Introduction to Pharmacy
Pharmacy is the fastest growing, dynamic profession offering a wealth of opportunities. The community pharmacy was established in America since the 1920s.
The first clinical pharmacy program to adopt as a degree of Doctor of Pharmacy (PharmD) program was the University of Southern California in 1950.
Higher professional standing began to enter in the profession from 1960s onward. In the past more focus was on the subjects like basic sciences of chemistry and physics; medicine-related subjects such as Pharmacognosy, botany, pharmacology, physiology, and public health; and practice-related subjects such as small-scale pharmaceutical manufacturing, prescription filling, and retail sales operations.
But now, the Pharmaceutical Curriculum comprises of all information on diagnosis and treatment of disease. Time has come that a pharmacist has a duty to assist their “customers” as to how to “the cure for an ailment,” they have to treat a disease without or contrary to a prescription from a physician.
History of Pharmacy Profession:
The history of pharmacy as an independent science dates back to the first third of the 19th century. Before then, pharmacy evolved from antiquity as part of medicine. The history of pharmacy coincides well with the history of medicine, but it's important that there is a distinction between the two topics.
Pharmaceuticals is one of the most-researched fields in the academic industry, but the history surrounding that particular topic is sparse compared to the impact its made world-wide. Before the advent of pharmacists, there existed apothecaries that worked alongside priests and physicians in regard to patient care Between 60 and 78 AD, the Greek physician Pedanius Dioscorides wrote a five-volume book, De materia medica, covering over 600 plants and coining the term materia medica. It formed the basis for many medieval texts, and was built upon by many Middle Eastern scientists during the Islamic Golden Age. In Japan, at the end of the Asuka period and the early Nara period (710–794), the men who fulfilled roles similar to those of modern pharmacists were highly respected. The place of pharmacists in society was expressly defined in the Taihō Code (701) and re-stated in the Yōrō Code .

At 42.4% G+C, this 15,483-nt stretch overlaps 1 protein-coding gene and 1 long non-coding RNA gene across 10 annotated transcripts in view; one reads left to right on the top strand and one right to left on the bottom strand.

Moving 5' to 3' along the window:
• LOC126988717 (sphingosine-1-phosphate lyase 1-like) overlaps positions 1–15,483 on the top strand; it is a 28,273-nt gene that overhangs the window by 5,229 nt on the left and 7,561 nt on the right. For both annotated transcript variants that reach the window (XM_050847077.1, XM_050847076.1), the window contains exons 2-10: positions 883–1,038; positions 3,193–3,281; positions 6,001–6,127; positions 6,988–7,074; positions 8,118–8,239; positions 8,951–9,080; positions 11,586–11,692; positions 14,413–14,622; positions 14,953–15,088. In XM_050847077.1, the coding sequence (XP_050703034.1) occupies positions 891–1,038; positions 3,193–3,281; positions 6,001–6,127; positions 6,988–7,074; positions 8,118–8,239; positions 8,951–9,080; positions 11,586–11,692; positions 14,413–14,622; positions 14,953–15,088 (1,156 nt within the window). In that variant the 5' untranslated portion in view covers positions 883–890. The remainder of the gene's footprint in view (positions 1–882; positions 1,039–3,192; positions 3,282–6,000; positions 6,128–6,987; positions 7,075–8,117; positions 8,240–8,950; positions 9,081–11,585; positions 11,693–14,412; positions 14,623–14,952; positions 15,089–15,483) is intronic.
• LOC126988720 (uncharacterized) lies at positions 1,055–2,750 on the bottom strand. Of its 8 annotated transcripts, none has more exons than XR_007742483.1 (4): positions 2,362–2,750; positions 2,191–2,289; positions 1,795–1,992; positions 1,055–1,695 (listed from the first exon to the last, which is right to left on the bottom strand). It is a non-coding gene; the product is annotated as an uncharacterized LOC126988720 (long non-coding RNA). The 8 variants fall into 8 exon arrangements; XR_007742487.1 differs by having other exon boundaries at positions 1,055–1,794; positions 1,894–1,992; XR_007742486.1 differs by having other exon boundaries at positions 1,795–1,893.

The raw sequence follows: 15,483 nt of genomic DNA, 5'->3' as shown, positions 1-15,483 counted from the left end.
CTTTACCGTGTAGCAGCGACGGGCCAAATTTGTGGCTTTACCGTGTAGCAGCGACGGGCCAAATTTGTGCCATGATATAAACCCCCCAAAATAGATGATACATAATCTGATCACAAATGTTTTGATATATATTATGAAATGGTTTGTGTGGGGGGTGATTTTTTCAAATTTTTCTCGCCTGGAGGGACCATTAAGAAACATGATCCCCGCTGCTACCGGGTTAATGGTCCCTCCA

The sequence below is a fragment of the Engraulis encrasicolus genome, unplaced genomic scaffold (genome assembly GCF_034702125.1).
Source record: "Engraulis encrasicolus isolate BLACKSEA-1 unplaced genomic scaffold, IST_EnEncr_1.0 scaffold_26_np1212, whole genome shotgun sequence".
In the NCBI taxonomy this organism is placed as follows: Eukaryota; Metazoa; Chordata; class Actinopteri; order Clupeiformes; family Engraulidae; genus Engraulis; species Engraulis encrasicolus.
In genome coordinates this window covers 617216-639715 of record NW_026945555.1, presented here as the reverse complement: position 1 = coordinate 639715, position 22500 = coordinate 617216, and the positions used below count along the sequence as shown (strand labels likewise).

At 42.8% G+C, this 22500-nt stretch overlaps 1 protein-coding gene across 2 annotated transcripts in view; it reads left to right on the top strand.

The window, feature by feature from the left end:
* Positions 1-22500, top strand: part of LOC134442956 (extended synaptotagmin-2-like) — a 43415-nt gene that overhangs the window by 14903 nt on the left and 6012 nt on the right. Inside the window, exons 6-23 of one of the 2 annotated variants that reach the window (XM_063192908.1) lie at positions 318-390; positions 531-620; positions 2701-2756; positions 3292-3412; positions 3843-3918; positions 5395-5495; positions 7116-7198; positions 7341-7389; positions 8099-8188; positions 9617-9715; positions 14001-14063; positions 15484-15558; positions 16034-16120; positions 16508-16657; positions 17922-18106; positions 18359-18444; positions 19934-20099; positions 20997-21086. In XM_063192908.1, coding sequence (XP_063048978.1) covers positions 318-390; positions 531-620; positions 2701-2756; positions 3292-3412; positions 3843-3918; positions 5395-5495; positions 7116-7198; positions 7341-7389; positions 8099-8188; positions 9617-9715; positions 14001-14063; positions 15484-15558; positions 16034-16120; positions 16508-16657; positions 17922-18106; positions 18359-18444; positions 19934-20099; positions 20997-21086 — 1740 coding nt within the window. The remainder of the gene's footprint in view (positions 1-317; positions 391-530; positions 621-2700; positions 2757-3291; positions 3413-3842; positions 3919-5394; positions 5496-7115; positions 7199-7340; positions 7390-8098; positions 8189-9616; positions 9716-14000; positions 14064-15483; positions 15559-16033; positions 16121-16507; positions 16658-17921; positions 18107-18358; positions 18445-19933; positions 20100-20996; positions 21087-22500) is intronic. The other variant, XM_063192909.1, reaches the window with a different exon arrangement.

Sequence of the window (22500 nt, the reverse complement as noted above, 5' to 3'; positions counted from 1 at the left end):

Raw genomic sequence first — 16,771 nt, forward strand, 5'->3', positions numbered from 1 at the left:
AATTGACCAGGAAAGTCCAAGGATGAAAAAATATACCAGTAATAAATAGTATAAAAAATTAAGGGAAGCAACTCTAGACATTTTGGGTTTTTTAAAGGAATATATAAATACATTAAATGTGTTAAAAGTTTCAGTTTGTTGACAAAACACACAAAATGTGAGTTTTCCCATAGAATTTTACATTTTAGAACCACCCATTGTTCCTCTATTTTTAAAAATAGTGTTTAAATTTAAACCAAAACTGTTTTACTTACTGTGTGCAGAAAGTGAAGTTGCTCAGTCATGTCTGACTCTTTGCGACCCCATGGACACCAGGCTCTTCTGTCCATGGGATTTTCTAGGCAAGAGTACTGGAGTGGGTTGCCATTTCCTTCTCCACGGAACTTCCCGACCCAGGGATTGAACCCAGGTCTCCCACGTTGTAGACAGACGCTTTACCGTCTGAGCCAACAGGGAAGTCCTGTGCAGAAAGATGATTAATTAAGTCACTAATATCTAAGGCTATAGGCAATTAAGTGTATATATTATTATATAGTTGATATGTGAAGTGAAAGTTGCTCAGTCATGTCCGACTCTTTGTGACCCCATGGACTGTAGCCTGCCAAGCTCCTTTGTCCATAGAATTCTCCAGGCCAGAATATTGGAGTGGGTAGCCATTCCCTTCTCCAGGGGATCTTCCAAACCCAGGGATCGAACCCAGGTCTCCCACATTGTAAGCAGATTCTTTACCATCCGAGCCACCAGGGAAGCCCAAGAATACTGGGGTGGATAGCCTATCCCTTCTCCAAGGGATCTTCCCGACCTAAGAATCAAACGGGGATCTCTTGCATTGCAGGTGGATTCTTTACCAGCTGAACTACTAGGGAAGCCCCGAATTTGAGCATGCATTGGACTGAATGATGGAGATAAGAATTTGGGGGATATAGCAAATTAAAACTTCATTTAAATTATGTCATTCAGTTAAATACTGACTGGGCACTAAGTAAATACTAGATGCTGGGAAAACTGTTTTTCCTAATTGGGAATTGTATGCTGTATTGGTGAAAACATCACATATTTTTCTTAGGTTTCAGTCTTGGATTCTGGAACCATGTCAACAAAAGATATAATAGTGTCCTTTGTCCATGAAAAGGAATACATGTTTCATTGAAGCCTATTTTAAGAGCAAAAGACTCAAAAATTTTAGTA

Ranked positions in the pre-Heian Imperial court were established; and this organizational structure remained largely intact until the Meiji Restoration (1868). In Baghdad the first pharmacies, or drug stores, were established in under the Abbasid Caliphate during the Islamic Golden Age. By the ninth century, these pharmacies were state-regulated.The advances made in the Middle East in botany and chemistry led medicine in medieval Islam substantially to develop pharmacology. Muhammad ibn Zakarīya Rāz for instance, acted to promote the medical uses of chemical compounds. Abu al-Qasim al-Zahrawi (Abulcasis) (936-1013) pioneered the preparation of medicines by sublimation and distillation. His Liber servitoris is of particular interest, as it provides the reader with recipes and explains how to prepare the "simples" from which were compounded the complex drugs then generally used. Sabur Ibn Sahl (d. 869), was, however, the first physician to initiate a pharmacopoeia, describing a large variety of drugs and remedies for ailments.
Al-Biruni (973-1050) wrote one of the most valuable Islamic works on pharmacology entitled Kitab al-Saydalah (The Book of Drugs), where he gave detailed knowledge of the properties of drugs and outlined the role of pharmacy and the functions and duties of the pharmacist. Ibn Sina (Avicenna), too, described no less than 700 preparations, their properties, mode of action and their indications. He devoted in fact a whole volume to simple drugs in The Canon of Medicine. Of great impact were also the works by al-Maridini of Baghdad and Cairo, and Ibn al-Wafid (1008–1074), both of which were printed in Latin more than fifty times, appearing as De Medicinis universalibus et particularibus by `Mesue' the younger, and the Medicamentis Simplicibus by `Abenguefit'. Peter of Abano (1250–1316) translated and added a supplement to the work of al-Maridini under the title De Veneris. Al-Muwaffaq's contributions in the field are also pioneering. Living in the tenth century, he wrote The Foundations of the True Properties of Remedies, amongst others describing arsenious oxide, and being acquainted with silicic acid. In the early 11th century, Salerno scholar Constantinos Africanus translated many Arabic books into Latin, driving a shift from Hippocratic medicine towards a pharmaceutical-driven approach advocated by Galen. In medieval Europe, monks typically did not speak Greek, leaving only Latin texts such as the works of Pliny available until these translations by Constantinos. In addition, Arabic medicine became more widely known due to Muslim Spain